Dungeness crab

Dungeness crab caught in a crab pot off of Port Orford in 2018. A new crab pot being developed by Coastal Monitoring Associates of San Diego would allow crabbers to set a timer for the release of a rope and buoy that will allow them to collect the pot while reducing the risk of whale entanglements.

Oregon’s Dungeness crab season is coming up, but there’s a problem looming.

The ropes and buoys that allow crabbers to collect their crab pots from the seafloor can injure and kill whales when they swim into them.

Last year, 46 whale entanglements were reported off the West Coast, and crab gear was responsible for about a third of them.

According to Derek Orner, a bycatch reduction program coordinator with the National Marine Fisheries Service, this a growing problem in the spiny lobster and Dungeness crab fisheries. “We’re seeing increases in whale entanglements with a number of species that are listed under the National Marine Mammal Protection Act, in particular with humpback whales, gray whales and blue whales,” he said.

His agency recently announced grants for several ropeless fishing gear projects, including a new kind of crab pot developed by Coastal Monitoring Associates of California.

Bart Chadwick, the company’s president, said when crabbers drop their pots in the ocean, the ropes and buoys can remain in the water column for days.

“The entanglement risk becomes high as you have hundreds of these traps in the water,” he said. “We feel like it’s just really important both for the environment and for the fishermen, finding a way to solve this problem in a way that allows people to keep fishing and do their jobs.”

His company is developing a crab pot that would keep the offending ropes out of the water column until the crabber is ready to pull the pot. The pot allows crabbers to set a timer for the release of the rope and buoy based on when they expect to be back to collect their catch.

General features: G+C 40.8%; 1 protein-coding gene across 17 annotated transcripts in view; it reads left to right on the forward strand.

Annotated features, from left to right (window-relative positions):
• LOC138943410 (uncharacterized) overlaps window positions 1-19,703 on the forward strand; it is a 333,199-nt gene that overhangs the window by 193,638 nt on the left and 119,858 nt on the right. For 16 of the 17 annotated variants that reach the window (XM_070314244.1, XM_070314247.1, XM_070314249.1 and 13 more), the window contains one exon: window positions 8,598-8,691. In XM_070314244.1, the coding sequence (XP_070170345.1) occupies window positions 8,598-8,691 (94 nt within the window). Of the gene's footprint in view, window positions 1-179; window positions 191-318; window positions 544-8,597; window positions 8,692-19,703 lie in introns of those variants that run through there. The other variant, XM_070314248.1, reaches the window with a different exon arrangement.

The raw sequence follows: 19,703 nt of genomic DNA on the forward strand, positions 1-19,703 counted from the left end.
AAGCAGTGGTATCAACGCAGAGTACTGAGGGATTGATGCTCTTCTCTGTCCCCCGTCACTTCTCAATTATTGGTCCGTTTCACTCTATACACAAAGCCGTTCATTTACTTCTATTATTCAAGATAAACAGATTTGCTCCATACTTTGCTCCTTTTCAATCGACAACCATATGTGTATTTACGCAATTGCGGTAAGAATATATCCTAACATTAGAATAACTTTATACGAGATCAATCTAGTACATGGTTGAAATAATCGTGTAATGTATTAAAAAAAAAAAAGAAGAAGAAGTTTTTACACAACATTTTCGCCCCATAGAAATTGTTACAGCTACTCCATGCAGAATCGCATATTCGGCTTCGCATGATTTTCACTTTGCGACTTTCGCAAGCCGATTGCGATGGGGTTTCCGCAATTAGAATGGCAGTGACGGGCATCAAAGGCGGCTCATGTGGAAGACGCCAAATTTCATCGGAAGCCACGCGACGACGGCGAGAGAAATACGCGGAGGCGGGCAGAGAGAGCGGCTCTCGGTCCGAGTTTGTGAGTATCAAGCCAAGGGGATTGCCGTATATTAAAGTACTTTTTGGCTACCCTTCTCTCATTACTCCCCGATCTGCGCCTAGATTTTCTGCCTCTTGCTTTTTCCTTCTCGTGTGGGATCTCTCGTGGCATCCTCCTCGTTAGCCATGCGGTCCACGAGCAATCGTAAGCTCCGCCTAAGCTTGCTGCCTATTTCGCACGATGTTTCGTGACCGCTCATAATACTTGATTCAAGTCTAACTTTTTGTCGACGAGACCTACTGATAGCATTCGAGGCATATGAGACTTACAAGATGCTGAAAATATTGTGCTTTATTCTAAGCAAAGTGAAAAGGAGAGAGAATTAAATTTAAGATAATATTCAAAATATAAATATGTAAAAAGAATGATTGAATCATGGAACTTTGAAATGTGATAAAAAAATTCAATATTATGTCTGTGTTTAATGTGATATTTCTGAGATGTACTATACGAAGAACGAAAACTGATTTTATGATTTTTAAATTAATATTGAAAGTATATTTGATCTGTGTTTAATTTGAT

The goal is to reduce the time the gear poses a risk to whales by 75%, Chadwick said.

Chadwick’s company has developed retrieval systems for other types of equipment, and he said the challenge, in this case, is keeping the cost down. Other ropeless technologies that have been developed cost thousands of dollars, he said.

“The advantage of this system is really that it can substantially reduce the risk without being so expensive as a lot of the systems that have been tried in the past,” Chadwick said. “What we’re trying to do is get the unit cost down into the range of a couple hundred dollars, which is in the range of fishing gear itself right now.”

The company received a federal grant for $119,746 to develop a prototype and work with fishermen to test it. Chadwick said the initial tests will be conducted in California, but then he plans to deploy some of the pots on boats in Oregon and Washington.

Orner said other projects his agency is funding are exploring geolocation and acoustic technologies, including a completely ropeless option that would use com pressed air to send pots to the surface when the fishing boat arrives to collect them.

“We’re looking at a number of different approaches,” Orner said. “We’re looking for technologies that are cost-effective and easily usable by the fishermen. If we can reduce the amount of time that those lines are in the water, obviously, that’s going to reduce the entanglement possibilities.”

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